This is my last edition of Trail Notes at St. Dunstan’s! My practice of writing a brief essay for each Sunday of worship began over 30 years ago. For many years it was called simply, “About this Service.” Then when we became “The Church on the Trail,” I changed the name to something that fit our parish theme – the idea of journeying together.
I’ve enjoyed the weekly task of writing about the scriptures, particular feast days and seasons, notable events in the parish life, and local and national affairs that demand a Christian response. I’ve appreciated comments from many of you – both agreement and criticism. Thank you for being a part of the conversation.
This third Sunday of the Easter Season, we naturally hear the story of a resurrection appearance of Jesus. This one is on a beach by the lake. It is filled with symbolism: the work of fishing, the great haul of fish, the recognition of Jesus, and Jesus feeding the disciples. These are Jesus’ themes throughout his ministry: the task of evangelism (fishing), a world-view of abundance, and the challenge of seeing and recognizing God’s hand in the world. The breakfast on the beach is clearly Eucharistic: Jesus takes what is offered, blesses and transforms it, and it becomes food for disciples – for us.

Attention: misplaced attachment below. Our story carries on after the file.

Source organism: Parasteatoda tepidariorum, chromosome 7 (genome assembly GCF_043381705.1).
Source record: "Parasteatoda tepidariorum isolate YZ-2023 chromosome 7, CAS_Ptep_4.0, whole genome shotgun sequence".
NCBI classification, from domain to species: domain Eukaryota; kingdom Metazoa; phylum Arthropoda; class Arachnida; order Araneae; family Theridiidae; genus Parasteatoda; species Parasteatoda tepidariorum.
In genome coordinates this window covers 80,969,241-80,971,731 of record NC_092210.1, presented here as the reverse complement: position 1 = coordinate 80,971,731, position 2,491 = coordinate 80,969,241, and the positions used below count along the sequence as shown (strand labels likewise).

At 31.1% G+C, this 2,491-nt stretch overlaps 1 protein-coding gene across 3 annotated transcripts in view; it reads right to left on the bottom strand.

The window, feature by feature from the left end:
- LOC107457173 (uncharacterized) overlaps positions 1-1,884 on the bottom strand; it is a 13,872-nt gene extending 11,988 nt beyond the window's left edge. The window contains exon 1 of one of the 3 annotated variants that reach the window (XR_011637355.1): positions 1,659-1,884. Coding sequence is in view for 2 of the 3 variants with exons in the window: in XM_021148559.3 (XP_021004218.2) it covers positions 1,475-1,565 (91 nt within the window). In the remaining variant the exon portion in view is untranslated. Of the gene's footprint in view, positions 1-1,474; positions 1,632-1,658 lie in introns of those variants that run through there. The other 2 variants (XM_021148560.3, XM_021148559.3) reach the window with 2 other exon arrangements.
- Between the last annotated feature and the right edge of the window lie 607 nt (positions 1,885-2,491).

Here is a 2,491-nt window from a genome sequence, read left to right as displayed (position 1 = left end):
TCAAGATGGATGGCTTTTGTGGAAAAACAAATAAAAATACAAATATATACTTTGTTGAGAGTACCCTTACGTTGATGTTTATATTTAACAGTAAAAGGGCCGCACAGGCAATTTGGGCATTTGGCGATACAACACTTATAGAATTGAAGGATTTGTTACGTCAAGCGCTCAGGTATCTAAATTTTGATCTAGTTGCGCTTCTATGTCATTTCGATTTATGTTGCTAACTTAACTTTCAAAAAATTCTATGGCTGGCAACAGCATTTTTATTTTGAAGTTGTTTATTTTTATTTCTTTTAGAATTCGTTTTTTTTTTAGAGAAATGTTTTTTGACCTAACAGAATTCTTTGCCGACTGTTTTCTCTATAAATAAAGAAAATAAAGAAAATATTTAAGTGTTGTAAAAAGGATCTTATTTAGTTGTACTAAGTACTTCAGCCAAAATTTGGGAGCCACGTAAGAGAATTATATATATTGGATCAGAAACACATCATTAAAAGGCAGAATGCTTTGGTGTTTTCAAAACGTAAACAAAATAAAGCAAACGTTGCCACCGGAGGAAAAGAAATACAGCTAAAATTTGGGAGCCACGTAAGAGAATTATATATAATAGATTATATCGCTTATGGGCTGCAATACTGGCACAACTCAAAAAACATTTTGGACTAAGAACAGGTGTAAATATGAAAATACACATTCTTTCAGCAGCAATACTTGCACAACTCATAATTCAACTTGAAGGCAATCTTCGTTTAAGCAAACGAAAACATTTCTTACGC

There is a final, mysterious interaction between Peter and Jesus. Jesus asks (three times in a row): Peter, do you love me? Peter responds: Yes Lord! Then Jesus says Feed my sheep. We know that Peter had a close but conflicted relationship with Jesus. Peter professed great faith, but then denied Jesus three times. So this is Peter’s moment of truth, and a time of healing of his relationship with Jesus. These are Jesus’ last words to Peter.
If I myself have a last word for you, the people of St. Dunstan’s, it would be:
Attend to the work of fishing – find new ways to take the love of God into your neighborhood, and ways to gather people together here at St. Dunstan’s. Invest in this congregation so that it may thrive. Practice abundance not scarcity. Recognize the winds of God’s Holy Spirit blowing among you. Embrace change. Welcome your new rector, and offer your active support for her/him and the new initiatives and vision that he/she will bring. Share fellowship and eat together, as Jesus taught us. Be patient and forgive each other. Love God, and love your neighbors. Feed Jesus’ sheep.
Thank you for the privilege of serving as your rector these nineteen years. I wish you all the very best. JBM